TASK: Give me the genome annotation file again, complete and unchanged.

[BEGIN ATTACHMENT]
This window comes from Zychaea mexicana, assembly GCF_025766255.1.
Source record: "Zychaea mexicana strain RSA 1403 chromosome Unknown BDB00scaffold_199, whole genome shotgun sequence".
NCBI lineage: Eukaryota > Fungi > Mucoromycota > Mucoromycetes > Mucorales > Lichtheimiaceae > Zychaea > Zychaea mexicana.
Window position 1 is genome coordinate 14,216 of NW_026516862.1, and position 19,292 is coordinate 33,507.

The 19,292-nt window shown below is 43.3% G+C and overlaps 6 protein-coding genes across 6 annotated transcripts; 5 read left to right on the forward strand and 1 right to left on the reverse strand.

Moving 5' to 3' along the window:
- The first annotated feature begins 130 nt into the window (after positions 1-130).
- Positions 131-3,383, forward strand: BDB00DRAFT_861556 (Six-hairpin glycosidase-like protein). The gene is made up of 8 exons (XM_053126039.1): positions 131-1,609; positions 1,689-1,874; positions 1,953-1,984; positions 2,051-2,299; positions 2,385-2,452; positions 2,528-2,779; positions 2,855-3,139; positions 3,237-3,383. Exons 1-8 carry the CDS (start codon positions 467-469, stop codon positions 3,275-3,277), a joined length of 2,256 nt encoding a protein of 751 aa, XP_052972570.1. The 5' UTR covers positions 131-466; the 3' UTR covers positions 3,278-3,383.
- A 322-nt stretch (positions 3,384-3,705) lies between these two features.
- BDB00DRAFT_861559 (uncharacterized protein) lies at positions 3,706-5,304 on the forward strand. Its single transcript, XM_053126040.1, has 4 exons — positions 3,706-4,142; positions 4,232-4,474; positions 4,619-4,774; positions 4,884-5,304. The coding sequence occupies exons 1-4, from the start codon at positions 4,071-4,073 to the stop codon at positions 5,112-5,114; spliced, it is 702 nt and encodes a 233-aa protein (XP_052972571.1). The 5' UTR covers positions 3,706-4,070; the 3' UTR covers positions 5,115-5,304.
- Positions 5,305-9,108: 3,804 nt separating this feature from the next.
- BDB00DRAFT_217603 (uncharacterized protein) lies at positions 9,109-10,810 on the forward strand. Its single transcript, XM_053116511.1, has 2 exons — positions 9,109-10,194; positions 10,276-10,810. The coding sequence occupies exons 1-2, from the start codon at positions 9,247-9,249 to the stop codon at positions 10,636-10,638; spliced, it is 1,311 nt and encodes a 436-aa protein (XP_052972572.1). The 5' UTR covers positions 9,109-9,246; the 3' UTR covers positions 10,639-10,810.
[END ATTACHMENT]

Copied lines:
This window comes from Zychaea mexicana, assembly GCF_025766255.1.
Source record: "Zychaea mexicana strain RSA 1403 chromosome Unknown BDB00scaffold_199, whole genome shotgun sequence".
NCBI lineage: Eukaryota > Fungi > Mucoromycota > Mucoromycetes > Mucorales > Lichtheimiaceae > Zychaea > Zychaea mexicana.
Window position 1 is genome coordinate 14,216 of NW_026516862.1, and position 19,292 is coordinate 33,507.

The 19,292-nt window shown below is 43.3% G+C and overlaps 6 protein-coding genes across 6 annotated transcripts; 5 read left to right on the forward strand and 1 right to left on the reverse strand.

Moving 5' to 3' along the window:
- The first annotated feature begins 130 nt into the window (after positions 1-130).
- Positions 131-3,383, forward strand: BDB00DRAFT_861556 (Six-hairpin glycosidase-like protein). The gene is made up of 8 exons (XM_053126039.1): positions 131-1,609; positions 1,689-1,874; positions 1,953-1,984; positions 2,051-2,299; positions 2,385-2,452; positions 2,528-2,779; positions 2,855-3,139; positions 3,237-3,383. Exons 1-8 carry the CDS (start codon positions 467-469, stop codon positions 3,275-3,277), a joined length of 2,256 nt encoding a protein of 751 aa, XP_052972570.1. The 5' UTR covers positions 131-466; the 3' UTR covers positions 3,278-3,383.
- A 322-nt stretch (positions 3,384-3,705) lies between these two features.
- BDB00DRAFT_861559 (uncharacterized protein) lies at positions 3,706-5,304 on the forward strand. Its single transcript, XM_053126040.1, has 4 exons — positions 3,706-4,142; positions 4,232-4,474; positions 4,619-4,774; positions 4,884-5,304. The coding sequence occupies exons 1-4, from the start codon at positions 4,071-4,073 to the stop codon at positions 5,112-5,114; spliced, it is 702 nt and encodes a 233-aa protein (XP_052972571.1). The 5' UTR covers positions 3,706-4,070; the 3' UTR covers positions 5,115-5,304.
- Positions 5,305-9,108: 3,804 nt separating this feature from the next.
- BDB00DRAFT_217603 (uncharacterized protein) lies at positions 9,109-10,810 on the forward strand. Its single transcript, XM_053116511.1, has 2 exons — positions 9,109-10,194; positions 10,276-10,810. The coding sequence occupies exons 1-2, from the start codon at positions 9,247-9,249 to the stop codon at positions 10,636-10,638; spliced, it is 1,311 nt and encodes a 436-aa protein (XP_052972572.1). The 5' UTR covers positions 9,109-9,246; the 3' UTR covers positions 10,639-10,810.